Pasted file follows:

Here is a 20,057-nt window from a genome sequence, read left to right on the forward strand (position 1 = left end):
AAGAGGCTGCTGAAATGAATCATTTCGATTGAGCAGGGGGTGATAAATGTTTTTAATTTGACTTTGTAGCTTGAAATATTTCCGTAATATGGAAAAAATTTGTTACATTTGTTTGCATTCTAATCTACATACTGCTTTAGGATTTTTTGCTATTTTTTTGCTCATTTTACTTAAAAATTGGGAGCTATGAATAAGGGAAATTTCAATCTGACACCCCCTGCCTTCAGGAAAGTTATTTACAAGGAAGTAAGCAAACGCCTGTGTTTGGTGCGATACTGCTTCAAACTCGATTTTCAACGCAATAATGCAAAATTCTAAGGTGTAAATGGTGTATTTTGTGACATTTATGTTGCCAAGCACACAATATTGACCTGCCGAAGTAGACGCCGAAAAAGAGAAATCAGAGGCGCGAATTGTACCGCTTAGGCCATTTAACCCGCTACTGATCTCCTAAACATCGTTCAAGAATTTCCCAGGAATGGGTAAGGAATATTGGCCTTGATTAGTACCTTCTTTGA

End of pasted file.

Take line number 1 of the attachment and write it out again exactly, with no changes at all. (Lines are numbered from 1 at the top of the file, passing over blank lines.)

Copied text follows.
Here is a 20,057-nt window from a genome sequence, read left to right on the forward strand (position 1 = left end):